The much anticipated decline in consumer inflation turned out to be less dramatic than the market had expected. This was due to a number of factors. First more price surveys are now conducted in January than was previously the case. This was the main reason behind the larger than the normal seasonal increases in the recreation and culture category as well as other services (part of the miscellaneous goods and services category). The 7,4% m-o-m increase in other services was due to an higher in funeral expenses.
Second there were unusually large rises in categories that have recently shown little evidence of price pressures. The clothing and footwear as well as the household contents and services category, which have experienced very modest price rises over past few months, as retailers limited price increases due to dwindling demand, rose surprisingly sharply over the month. Clothing and footwear rose by 0,9% m-o-m, compared with an average increase of 0,2% in the past three months. However, this does not include sale items so it gives an overinflated picture of the actual increase in clothing prices. Household contents rose by 1,2%, compared with the average increase over the past three months of 0,3%. This was due to a steep increase in the cost of appliances (up 4,6% m-o-m), which was mainly due to the impact of a weaker rand on imported electronic equipment and white goods.
Food also rose strongly over the month, mainly due to the sharp increase in the cost of fruit (4,2% m-o-m) and vegetables (6,9% m-o-m).
Lower fuel prices, which now has a reduced weight in the overall basket, provided the only significant relief,
falling by 18,8% m-o-m.
The significant discrepancy between CPIX and new CPI in 2003 to 2005 (see graph) is due to StatsSA using
mortgage interest costs as a substitute for housing costs over the period. This was because the new rental
survey only started in January 2008. In order to make the two series more comparable, StatsSA should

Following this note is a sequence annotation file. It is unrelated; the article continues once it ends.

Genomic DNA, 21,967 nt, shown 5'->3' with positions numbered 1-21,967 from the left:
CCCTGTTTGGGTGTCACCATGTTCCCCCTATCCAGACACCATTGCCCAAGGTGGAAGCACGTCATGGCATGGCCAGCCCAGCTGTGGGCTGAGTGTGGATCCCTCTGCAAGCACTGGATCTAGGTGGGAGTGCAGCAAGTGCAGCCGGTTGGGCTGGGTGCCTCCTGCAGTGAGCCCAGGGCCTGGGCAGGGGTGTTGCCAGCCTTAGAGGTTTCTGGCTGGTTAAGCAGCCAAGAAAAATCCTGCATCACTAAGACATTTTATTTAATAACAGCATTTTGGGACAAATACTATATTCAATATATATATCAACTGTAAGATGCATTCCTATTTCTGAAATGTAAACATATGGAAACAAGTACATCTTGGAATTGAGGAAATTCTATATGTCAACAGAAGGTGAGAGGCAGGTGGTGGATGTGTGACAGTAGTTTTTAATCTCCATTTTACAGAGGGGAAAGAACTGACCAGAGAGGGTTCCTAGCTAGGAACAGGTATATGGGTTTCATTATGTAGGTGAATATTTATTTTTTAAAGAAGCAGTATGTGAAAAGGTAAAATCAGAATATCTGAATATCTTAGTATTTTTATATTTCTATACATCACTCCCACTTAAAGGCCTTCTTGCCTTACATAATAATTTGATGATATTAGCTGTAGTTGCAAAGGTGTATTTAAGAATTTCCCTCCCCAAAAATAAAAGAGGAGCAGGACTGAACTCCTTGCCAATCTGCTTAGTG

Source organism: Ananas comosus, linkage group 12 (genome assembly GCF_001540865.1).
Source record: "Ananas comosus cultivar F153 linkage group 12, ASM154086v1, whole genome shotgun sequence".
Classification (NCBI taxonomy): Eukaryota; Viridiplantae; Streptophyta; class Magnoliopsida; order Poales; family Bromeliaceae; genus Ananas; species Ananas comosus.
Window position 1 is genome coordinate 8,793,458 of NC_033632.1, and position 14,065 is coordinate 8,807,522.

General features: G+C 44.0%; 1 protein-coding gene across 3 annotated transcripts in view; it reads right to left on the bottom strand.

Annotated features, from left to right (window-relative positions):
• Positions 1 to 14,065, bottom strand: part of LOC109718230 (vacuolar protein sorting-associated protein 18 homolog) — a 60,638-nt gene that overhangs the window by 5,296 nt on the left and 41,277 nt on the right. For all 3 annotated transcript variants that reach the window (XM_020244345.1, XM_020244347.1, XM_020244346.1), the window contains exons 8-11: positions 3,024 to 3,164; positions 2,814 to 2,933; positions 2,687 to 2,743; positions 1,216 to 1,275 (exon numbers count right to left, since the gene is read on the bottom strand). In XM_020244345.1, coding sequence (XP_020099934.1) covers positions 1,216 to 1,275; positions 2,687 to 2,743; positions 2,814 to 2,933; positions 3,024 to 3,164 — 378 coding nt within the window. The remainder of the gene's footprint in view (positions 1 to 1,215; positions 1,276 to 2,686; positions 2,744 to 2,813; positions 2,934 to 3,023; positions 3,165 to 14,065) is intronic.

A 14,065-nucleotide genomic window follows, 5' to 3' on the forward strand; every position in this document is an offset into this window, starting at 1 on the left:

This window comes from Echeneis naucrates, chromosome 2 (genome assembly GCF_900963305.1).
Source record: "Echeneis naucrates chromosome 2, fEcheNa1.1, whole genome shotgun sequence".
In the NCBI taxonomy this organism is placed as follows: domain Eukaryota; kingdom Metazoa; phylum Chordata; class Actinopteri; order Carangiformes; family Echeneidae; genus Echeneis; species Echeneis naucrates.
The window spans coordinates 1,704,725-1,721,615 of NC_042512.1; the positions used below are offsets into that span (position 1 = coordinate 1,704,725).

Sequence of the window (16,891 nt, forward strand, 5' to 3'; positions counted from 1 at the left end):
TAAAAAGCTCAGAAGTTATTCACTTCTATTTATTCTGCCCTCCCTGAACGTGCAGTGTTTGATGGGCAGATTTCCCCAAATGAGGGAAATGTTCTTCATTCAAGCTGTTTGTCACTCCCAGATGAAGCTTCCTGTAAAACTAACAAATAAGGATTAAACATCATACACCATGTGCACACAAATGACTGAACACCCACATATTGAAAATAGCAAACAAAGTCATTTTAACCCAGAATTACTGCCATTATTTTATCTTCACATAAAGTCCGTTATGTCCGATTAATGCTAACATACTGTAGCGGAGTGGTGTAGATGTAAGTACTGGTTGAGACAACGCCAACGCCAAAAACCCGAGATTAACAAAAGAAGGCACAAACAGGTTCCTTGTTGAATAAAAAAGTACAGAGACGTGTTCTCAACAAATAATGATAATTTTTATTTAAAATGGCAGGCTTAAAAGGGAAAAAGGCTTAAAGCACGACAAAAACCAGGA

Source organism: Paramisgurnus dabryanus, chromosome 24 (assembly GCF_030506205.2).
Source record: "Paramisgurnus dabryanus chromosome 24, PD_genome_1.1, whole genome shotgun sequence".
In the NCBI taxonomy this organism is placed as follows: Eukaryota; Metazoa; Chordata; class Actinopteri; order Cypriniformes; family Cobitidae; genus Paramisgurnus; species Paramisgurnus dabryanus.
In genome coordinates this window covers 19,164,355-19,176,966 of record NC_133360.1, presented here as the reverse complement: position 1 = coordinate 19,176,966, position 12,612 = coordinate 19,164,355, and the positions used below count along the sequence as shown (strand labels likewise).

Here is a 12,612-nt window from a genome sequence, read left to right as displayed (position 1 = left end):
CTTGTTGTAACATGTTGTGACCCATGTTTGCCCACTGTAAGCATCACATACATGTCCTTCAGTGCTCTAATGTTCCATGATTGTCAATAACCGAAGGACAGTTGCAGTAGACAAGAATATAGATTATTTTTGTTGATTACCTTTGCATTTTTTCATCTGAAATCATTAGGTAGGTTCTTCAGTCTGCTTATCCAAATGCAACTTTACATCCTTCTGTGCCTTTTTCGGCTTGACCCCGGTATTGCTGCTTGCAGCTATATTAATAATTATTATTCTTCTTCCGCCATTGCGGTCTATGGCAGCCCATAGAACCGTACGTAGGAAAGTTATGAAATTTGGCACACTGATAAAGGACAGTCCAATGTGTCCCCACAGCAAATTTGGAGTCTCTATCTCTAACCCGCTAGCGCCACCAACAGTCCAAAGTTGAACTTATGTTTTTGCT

perhaps have used rental inflation as a proxy for owner equivalent rent.
Inflation is forecast to moderate over the coming months and is expected to move below the target range by the middle of the year. By December inflation will probably move briefly outside the target range, mainly due to technical factors relating to the sharp decline in oil prices in late 2008.
Services inflation, which now has a bigger weight in the new basket, should continue to ease at a slower pace compared with headline inflation, due to the backward looking manner in which prices are set. The pace of decline for goods inflation may also turn out to be slower than originally expected, due to the lower weightings of food and fuel.
Overall, the risk to the inflation outlook lies on the downside. Should conditions both locally and globally
deteriorate further, the drop in inflation could turn out to be steeper than anticipated as retailers may opt to cut prices in order to try and keep goods moving off their shelves. A weaker rand could still provide some upside risk, but barring a massive depreciation, retailers will probably opt to cut margins rather than put up prices and see demand dwindle further.
Today’s inflation figure was somewhat disappointing, but does not significantly alter our inflation forecast or our view that the Reserve Bank will opt to continue front loading interest rate cuts. Yesterday’s worse-thanexpected gdp figure along with expectations that the economy will deteriorate further adds impetus to the need to cut rates sooner rather than later. With the April MPC meeting over a month and a half away there is a good probability that an interim meeting will be held if evidence of a further deterioration in the economy accumulates. Over the course of the remainder of the year we expect a 350 to 400 basis point decline in rates.